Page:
• Google Scanning Is Fair Use Says Judge

    In a major ruling, Federal judge Harold Baer this week tossed the Authors Guild case against the HathiTrust. In granting the HathiTrust’s motion for summary judgment, Baer ruled that that the scan program was a clear fair use under the the copyright law.

  • Publishers Settle Google Books Lawsuit

    The Association of American Publishers and Google’s agreement last week to settle the publishers’ long-running litigation over Google’s library scanning program put an end to the lengthy and expensive suit, but without resolving any of the underlying copyright and fair use issues. The main component of the deal: copyright owners with books scanned by Google under its library program can choose to “opt out” of the program and have their books removed. Of course, that settlement condition is something Google has offered copyright owners with books in the program all along.

  • Google, Publishers Settle Lawsuit over Book Scanning

    It’s over—at least for publishers. The Association of American Publishers and Google today announced they have settled their long-running litigation over Google’s library book scanning.

  • Going Public

    Talks between librarians and publishers are set to continue this week on the long-simmering e-book issue, including an AAP-sponsored discussion featuring ALA president Maureen Sullivan on September 27. Frustrated by a lack of progress, however, and in some cases regression, on the e-book issue, ALA officials are taking their case beyond the boardrooms, directly to their patrons and supporters. In an open letter obtained by PW, ALA president Maureen Sullivan raises the stakes in the e-book debate, asking readers: “which side will you be on.”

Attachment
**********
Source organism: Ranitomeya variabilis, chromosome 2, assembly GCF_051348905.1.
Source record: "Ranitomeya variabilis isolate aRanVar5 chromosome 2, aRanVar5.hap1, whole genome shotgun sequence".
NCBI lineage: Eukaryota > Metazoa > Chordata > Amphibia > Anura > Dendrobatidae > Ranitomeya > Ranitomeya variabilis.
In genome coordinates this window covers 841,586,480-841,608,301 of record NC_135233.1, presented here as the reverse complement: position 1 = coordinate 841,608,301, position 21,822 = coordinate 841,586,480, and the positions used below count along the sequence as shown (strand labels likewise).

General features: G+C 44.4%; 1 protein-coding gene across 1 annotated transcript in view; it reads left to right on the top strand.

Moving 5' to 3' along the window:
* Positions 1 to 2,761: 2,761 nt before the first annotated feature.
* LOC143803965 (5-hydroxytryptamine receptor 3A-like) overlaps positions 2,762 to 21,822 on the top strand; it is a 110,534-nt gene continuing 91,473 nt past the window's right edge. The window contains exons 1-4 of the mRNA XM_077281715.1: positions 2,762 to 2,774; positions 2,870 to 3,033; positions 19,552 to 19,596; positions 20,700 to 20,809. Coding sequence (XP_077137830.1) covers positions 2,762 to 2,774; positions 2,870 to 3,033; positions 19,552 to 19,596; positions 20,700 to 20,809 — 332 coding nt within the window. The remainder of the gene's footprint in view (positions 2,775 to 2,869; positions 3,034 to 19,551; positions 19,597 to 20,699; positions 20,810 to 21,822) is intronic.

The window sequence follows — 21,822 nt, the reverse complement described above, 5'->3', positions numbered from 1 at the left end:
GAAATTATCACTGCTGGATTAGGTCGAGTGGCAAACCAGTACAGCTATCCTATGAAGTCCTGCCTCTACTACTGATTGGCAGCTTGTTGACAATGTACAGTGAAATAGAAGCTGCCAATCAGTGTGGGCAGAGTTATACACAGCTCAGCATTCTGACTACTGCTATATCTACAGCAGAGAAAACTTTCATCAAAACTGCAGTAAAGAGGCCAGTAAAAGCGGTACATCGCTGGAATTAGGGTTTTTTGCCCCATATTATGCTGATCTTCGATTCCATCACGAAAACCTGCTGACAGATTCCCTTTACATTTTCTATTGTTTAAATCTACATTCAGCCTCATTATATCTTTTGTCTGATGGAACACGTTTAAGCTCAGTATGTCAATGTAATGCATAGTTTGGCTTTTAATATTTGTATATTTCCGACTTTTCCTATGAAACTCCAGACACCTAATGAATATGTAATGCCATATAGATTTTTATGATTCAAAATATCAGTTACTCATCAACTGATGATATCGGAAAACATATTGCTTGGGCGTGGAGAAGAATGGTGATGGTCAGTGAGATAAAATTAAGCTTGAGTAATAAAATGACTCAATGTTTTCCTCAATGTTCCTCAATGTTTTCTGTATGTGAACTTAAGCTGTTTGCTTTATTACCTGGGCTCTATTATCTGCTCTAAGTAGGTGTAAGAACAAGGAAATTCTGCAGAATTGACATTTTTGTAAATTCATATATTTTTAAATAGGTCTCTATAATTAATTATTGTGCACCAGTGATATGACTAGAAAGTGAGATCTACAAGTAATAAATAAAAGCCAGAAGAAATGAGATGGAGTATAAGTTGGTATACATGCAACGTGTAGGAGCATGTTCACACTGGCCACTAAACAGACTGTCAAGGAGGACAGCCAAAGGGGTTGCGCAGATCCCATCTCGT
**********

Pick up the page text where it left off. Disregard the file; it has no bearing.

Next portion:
• Appeals Court Grants Stay of Google Proceedings

    In an order filed Monday morning, the Second Circuit Court of Appeals granted a stay, with the consent of the parties, in the Authors Guild vs. Google case until after it issues its decision on Judge Denny Chin’s May 31 ruling granting the case class action status.

  • Publishers Appeal 'Flawed' Decision in GSU E-Reserves Case

    The three publisher plaintiffs in the Georgia State University e-reserve case yesterday lodged an appeal with the Eleventh Circuit Court of Appeals, seeking to overturn one of the most significant fair use rulings in decades.

  • Publishers Appeal Ruling in GSU E-Reserves Case

    Officials at the Association of American Publishers have confirmed that the publisher plaintiffs in the Georgia State University e-reserve case have lodged an appeal with the Eleventh Circuit Court of Appeals.

  • AAP, SIIA Urge Supreme Court to Uphold Key First Sale Ruling

    In separate amicus briefs filed with the Supreme Court last week, both the Association of American Publishers (AAP), and the Software and Information Industry Association of America (SIIA) argue that the doctrine of first sale does not apply to foreign-made works.

  • After the DoJ Settlement

    On September 5, federal judge Denise Cote approved a deal between the Department of Justice and three publishers (Hachette, HarperCollins, and Simon & Schuster) to settle claims of e-book price fixing. What happens now?